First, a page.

Continuing with India’s ongoing female empowerment theme, Kathy’s all jazzed up to see Juhi Chawlha opposite Madhuri in Gulaab Gang, about a woman (Mads) who fights for womens’ rights, literally and verbally!  So, off we went to Gaithersburg to catch this one.

Directed by Soumik Sen and pairing two of our favorite actresses, you’d think we would have loved this one.  I should have researched it more, though it’s been so long since we’ve had a good Juhi film, that we’d probably have gone to give her support, in any case.

Juhi Chawla the VillainessThe research would have shown me that what purported to be a based-on-real-life story had been drumming up lots of negative publicity and protesting by the purported heroine of the piece Sampat Pal Devi that didn’t bode well for the film.

A brief synopsis would tell you that Madhuri Dixit is playing Rajjo, a woman who is moved to establish an ashram in Uttar Pradesh to teach young local women how to read, support themselves and even defend themselves.  They live and work together in unity and peace (unless you count the fits of physical justice they deal out that have all the men in the area wary of the sight of pink saris coming at them), and Rajjo is encouraged by their future when an ambitious local woman politician Sumitra Devi (Juhi Chawla) comes to their ashram looking for the Gulaab Gang’s support in the upcoming election.  But Sumitra should have known that her less than noble goals would come out and you just don’t cross Rajjo’s gals, as any of the locals could have told her.  Juhi is fabulous, by the way…I’ll never take her at face value again…pretty can play devious and crafty, as well!  Brava!

Madhuri in FlightGulaab Gang dancingMadhuri is lithe and agile and suitably tough in her role, but I didn’t know how to take the film, as a protest or a comedy?  In the midst of a fight, here comes a musical number stopping all the drama.  And those sticks they are wielding are not dandia sticks, either.  They pack quite a punch, complete with martial arts style slo-mo.  I’m afraid the music didn’t make their message any more palatable to me.  I’d agree that women shouldn’t sit still and take all the abuse given them, but should they take action that make them just as brutal as the guys?  What with this and the equally iffy Dedh Ishqiya from January (Sorry, Nasseerji, you know I wanted to love it!) Left us with a sour taste in our mouths.  Thank goodness we’ve still got Irrfan to look forward to.

That would be Irrfan Khan, in The Lunchbox (Dabba – 2013). The “little crossover film that could” has Irrfan trading notes for food with an under-appreciated wife, not his, played by Nimrat Kaur.  But this slow-burning foodie favorite has been worth the wait for audiences and investors alike as it’s slowly earned it’s money back and is still playing at four theaters here in the US 29 weeks after it’s opening!  It’s an art house darling to die for.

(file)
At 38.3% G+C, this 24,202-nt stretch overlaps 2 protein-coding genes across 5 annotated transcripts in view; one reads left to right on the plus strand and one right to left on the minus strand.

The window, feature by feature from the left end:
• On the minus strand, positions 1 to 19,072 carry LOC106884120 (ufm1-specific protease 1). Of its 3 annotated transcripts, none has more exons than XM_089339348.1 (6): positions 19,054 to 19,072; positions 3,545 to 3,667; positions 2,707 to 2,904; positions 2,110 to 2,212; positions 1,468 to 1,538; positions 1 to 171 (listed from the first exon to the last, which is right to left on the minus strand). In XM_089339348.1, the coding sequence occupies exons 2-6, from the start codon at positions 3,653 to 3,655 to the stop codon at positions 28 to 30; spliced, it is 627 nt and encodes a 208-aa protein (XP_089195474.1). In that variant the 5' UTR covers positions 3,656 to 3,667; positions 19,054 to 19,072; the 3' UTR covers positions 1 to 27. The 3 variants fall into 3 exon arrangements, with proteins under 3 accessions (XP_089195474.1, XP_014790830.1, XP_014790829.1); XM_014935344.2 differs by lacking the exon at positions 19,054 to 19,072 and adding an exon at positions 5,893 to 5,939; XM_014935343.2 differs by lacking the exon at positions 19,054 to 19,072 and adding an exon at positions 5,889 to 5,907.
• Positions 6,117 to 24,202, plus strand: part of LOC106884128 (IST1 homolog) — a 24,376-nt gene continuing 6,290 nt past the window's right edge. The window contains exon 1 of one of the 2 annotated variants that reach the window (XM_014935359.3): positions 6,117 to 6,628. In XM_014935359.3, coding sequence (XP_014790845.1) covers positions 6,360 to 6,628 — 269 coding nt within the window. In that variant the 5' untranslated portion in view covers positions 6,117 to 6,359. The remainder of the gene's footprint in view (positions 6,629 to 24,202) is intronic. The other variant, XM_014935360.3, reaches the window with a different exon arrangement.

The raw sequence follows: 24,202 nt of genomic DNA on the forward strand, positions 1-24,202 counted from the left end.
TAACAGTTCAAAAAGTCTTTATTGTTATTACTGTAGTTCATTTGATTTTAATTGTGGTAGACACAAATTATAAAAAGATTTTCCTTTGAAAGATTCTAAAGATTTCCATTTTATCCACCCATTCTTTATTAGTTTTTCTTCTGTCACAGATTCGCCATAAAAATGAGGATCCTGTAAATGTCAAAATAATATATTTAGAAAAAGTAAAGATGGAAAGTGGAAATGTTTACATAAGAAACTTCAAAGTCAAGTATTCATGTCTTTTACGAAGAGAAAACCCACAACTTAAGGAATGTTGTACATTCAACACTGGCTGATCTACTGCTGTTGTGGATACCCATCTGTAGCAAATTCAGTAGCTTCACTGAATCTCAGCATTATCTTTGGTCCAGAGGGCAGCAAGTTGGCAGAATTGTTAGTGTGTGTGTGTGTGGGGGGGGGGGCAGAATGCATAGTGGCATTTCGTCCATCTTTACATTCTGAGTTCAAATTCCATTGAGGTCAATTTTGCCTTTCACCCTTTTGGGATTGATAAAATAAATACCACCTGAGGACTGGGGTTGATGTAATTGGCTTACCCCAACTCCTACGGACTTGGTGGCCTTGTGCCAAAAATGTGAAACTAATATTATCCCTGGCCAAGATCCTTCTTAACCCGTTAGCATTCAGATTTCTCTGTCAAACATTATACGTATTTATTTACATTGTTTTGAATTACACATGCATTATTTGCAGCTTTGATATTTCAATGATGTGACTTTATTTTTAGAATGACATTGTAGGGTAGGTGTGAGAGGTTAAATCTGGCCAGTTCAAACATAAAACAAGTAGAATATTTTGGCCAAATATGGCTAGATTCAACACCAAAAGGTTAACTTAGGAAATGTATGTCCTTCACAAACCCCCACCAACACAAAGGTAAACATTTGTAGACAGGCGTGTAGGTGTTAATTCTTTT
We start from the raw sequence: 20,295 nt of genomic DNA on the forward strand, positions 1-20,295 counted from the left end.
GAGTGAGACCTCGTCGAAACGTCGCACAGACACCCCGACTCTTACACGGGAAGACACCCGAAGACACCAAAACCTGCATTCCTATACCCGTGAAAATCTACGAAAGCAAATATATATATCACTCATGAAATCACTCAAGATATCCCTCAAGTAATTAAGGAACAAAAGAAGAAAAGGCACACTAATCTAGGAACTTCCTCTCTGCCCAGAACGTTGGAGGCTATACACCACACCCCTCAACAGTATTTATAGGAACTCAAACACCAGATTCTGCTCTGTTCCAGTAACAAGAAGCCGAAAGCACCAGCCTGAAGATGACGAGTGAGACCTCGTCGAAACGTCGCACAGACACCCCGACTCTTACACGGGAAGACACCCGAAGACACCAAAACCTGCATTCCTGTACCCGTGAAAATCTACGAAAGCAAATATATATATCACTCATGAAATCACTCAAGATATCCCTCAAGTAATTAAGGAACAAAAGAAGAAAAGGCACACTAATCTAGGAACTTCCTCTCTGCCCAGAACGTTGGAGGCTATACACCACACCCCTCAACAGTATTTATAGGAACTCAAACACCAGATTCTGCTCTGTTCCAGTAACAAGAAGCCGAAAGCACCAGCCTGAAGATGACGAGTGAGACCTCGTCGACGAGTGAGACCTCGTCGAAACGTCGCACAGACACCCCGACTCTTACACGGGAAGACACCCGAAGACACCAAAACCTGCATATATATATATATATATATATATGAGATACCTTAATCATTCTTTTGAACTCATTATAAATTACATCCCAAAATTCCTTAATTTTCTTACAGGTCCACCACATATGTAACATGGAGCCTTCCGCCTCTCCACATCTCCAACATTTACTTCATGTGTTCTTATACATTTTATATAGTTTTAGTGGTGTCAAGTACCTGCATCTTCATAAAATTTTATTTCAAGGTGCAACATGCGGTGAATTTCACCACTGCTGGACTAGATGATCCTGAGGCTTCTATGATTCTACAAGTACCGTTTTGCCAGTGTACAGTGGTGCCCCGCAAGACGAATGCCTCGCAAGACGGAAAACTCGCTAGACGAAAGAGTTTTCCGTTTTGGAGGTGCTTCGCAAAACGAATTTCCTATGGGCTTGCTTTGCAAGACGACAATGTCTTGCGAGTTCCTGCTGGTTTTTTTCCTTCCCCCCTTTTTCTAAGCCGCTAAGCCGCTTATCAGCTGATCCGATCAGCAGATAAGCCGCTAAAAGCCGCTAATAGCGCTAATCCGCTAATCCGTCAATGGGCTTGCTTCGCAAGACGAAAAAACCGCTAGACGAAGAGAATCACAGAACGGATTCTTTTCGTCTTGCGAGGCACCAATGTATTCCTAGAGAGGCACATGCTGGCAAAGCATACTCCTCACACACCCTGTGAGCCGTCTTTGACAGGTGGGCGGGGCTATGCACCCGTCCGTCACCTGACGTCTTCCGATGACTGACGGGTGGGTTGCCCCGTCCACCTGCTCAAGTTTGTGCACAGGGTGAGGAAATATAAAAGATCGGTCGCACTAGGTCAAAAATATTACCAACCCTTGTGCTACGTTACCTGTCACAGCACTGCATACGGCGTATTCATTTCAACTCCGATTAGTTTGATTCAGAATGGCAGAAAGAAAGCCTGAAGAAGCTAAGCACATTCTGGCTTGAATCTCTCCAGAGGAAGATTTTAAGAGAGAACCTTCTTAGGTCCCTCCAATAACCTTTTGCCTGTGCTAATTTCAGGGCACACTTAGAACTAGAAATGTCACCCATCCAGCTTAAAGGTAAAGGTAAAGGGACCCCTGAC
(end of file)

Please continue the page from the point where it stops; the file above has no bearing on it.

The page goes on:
The Lunchbox PosterThe short story: Nimrat’s character, Ila, is an unhappy housewife, trying to recapture her husband’s attention by her cooking, to not much avail. She gets advice on how to spice up her life as well as her food from the unseen “Auntie” upstairs (voiced by Bharati Achrekar). When Ila sends the newly flavorful dishes off to her hubby via the tiffin-wallah delivery boys, she waits hopefully for a change in his demeanor, but doesn’t get one. However, the next time she tries, she gets a thank you note, of sorts, from the man who actually received the food, Saajan Fernandes, widower and impending retiree (Irrfan, yummy, as usual, even when trying to hide his light behind the “moustache of middle age”).  The continuing errors of the tiffin guys give her the outlet they need for their unexciting lives.  The will she/won’t she tension of his appreciation and her need of it, keeps you nicely on the edge of your seat until the end.  Here’s a trailer.

Now, the SPOILERS. If you haven’t seen it, and intend to, don’t read the paragraph below.

As much as I liked the performances (Nawazuddin Siddiqui was adorable in this! So many faces this man has!), this film doesn’t merit the high degree of adoration the public seems to be giving it. The biggest problem I have with it would perhaps be solved by putting back in some of the length it feels like was there at one time. I’m all for women’s empowerment, but I don’t think that her character would have left her marriage with so little cause, in such a short span of time. She convinces herself that her marriage is over because her husband doesn’t like her lunches, and perhaps is having an affair? And she doesn’t even confront him about it, not once? Seems horribly abrupt, or perhaps we’ve missed a scene or two of spousal abuse. Never thought I’d be asking for that, but a cause like that would make more sense of her drastic solution, especially taking her child with her. I certainly wasn’t expecting a “make yourself happy, no matter who it hurts” ending worthy of Hollywood at its shallowest.